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Appellate judges affirm previous decision in paternity dispute

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A divided Indiana Court of Appeals on Tuesday reaffirmed its original opinion in In Re: The Matter of the Paternity of S.C.: K.C. (Appellant), and C.C. (Appellee), and B.H. (Appellee-Intervenor), 30A01-1107-JP-322, and ordered a rehearing, in which the appellate court affirmed the Hancock Circuit Court’s grant of B.H.’s verified petition for relief from judgment for fraud upon the court.

A DNA test showed B.H. is 99.9997 percent likely to be the father of a child with K.C.

Hancock Circuit Court granted C.C.’s petition to establish that he was the father of S.C. the day after it was filed. The order was issued a day before B.H.’s scheduled paternity hearing in Fayette Circuit Court, and B.H. was served with notice of the Hancock County paternity order at the hearing, according to the appellate ruling.

The Fayette Circuit Court dismissed B.H.’s case, and he filed a motion to set aside the Hancock County judgment “on grounds that Mother committed fraud upon the court in not informing the Hancock Circuit Court of the then-pending Fayette County proceeding,” according to the opinion.

The Hancock Circuit Court granted the motion, vacated the paternity judgment in favor of C.C., and ordered DNA testing that concluded B.H. was almost certainly the father.

Judge Ezra Friedlander wrote the rehearing joined by Judge Paul Mathias. Judge Patricia Riley dissented without a separate opinion.

In granting rehearing, Friedlander set aside mother K.C.’s claims that B.H.’s paternity action didn’t meet statutory requirements and that DNA tests were in dispute and inadmissible.

Those issues, Friedlander wrote, are “beside the point with respect to the Hancock County order under review. The question is whether Mother committed fraud upon the Hancock Circuit Court by failing to apprise that court of the Fayette County proceeding” that court records indicate she knew about.

“It is enough that the record supports the Hancock Circuit Court’s finding that a paternity action was indeed filed and pending in Fayette County and that Mother knew of the action when she participated in the Hancock County action,” Friedlander wrote in support of rehearing. "It is enough that there was evidence to support the Hancock Circuit Court’s finding that Mother did not inform the Hancock Circuit Court of the pending Fayette County paternity proceeding. And, it is enough that there was evidence to support the finding that Mother knew there was a reasonable possibility that B.H. was S.C.’s biological father, regardless of any defects or deficiencies in B.H.’s legal efforts to establish his paternity as a matter of law.”

 

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  1. Just an aside, but regardless of the outcome, I 'm proud of Judge William Hughes. He was the original magistrate on the Home place issue. He ruled for Home Place, and was primaried by Brainard for it. Their tool Poindexter failed to unseat Hughes, who won support for his honesty and courage throughout the county, and he was reelected Judge of Hamilton County's Superior Court. You can still stand for something and survive. Thanks, Judge Hughes!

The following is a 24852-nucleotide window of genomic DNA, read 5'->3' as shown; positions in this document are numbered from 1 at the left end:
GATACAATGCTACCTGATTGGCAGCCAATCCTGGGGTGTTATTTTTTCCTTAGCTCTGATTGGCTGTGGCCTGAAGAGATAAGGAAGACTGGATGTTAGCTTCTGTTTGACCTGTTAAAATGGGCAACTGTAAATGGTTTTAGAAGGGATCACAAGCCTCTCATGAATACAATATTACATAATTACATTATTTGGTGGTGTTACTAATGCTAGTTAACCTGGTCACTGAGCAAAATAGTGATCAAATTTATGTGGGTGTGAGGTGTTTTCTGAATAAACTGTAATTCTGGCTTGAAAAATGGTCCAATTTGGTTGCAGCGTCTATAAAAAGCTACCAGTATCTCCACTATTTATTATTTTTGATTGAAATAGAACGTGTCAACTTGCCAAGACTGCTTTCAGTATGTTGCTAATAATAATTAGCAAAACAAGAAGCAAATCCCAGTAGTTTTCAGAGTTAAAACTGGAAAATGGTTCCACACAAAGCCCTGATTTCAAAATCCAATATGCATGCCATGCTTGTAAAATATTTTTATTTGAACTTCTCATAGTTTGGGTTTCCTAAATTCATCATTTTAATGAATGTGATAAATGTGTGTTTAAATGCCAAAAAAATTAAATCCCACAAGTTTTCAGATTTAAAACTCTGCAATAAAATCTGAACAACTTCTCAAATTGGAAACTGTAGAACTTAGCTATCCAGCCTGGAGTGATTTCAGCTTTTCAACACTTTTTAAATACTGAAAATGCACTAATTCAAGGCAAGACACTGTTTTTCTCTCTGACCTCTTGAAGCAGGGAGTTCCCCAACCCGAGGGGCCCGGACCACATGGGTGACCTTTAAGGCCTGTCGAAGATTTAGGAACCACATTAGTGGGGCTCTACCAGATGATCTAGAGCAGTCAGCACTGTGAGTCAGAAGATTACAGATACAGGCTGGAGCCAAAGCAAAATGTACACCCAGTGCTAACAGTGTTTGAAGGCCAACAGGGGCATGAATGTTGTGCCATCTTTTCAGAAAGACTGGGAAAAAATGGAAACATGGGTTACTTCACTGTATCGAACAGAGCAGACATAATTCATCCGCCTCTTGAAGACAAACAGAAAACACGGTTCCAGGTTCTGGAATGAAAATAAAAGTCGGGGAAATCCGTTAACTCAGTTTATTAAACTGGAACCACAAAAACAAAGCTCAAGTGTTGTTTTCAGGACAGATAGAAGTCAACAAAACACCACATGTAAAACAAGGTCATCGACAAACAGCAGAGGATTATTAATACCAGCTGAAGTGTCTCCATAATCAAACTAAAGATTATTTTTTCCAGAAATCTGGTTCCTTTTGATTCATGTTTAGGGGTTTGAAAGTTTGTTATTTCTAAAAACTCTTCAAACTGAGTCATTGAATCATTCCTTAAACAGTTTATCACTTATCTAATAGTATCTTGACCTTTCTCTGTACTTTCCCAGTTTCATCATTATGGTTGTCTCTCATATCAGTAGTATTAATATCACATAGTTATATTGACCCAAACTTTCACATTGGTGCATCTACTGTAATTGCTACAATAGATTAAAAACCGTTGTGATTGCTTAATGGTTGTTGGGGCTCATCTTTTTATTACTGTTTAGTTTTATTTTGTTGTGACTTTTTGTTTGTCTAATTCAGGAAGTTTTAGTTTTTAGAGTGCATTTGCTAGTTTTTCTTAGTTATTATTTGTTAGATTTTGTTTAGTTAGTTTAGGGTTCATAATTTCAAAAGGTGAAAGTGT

2. CCHP's real accomplishment is the 2015 law signed by Gov Pence that basically outlaws any annexation that is forced where a 65% majority of landowners in the affected area disagree. Regardless of whether HP wins or loses, the citizens of Indiana will not have another fiasco like this. The law Gov Pence signed is a direct result of this malgovernance.

  3. I gave tempparry guardship to a friend of my granddaughter in 2012. I went to prison. I had custody. My daughter went to prison to. We are out. My daughter gave me custody but can get her back. She was not order to give me custody . but now we want granddaughter back from friend. She's 14 now. What rights do we have

  4. This sure is not what most who value good governance consider the Rule of Law to entail: "In a letter dated March 2, which Brizzi forwarded to IBJ, the commission dismissed the grievance “on grounds that there is not reasonable cause to believe that you are guilty of misconduct.”" Yet two month later reasonable cause does exist? (Or is the commission forging ahead, the need for reasonable belief be damned? -- A seeming violation of the Rules of Profession Ethics on the part of the commission) Could the rule of law theory cause one to believe that an explanation is in order? Could it be that Hoosier attorneys live under Imperial Law (which is also a t-word that rhymes with infamy) in which the Platonic guardians can do no wrong and never owe the plebeian class any explanation for their powerful actions. (Might makes it right?) Could this be a case of politics directing the commission, as celebrated IU Mauer Professor (the late) Patrick Baude warned was happening 20 years ago in his controversial (whisteblowing) ethics lecture on a quite similar topic: http://www.repository.law.indiana.edu/cgi/viewcontent.cgi?article=1498&context=ilj

  5. I have a case presently pending cert review before the SCOTUS that reveals just how Indiana regulates the bar. I have been denied licensure for life for holding the wrong views and questioning the grand inquisitors as to their duties as to state and federal constitutional due process. True story: https://www.scribd.com/doc/299040839/2016Petitionforcert-to-SCOTUS Shorter, Amici brief serving to frame issue as misuse of govt licensure: https://www.scribd.com/doc/312841269/Thomas-More-Society-Amicus-Brown-v-Ind-Bd-of-Law-Examiners

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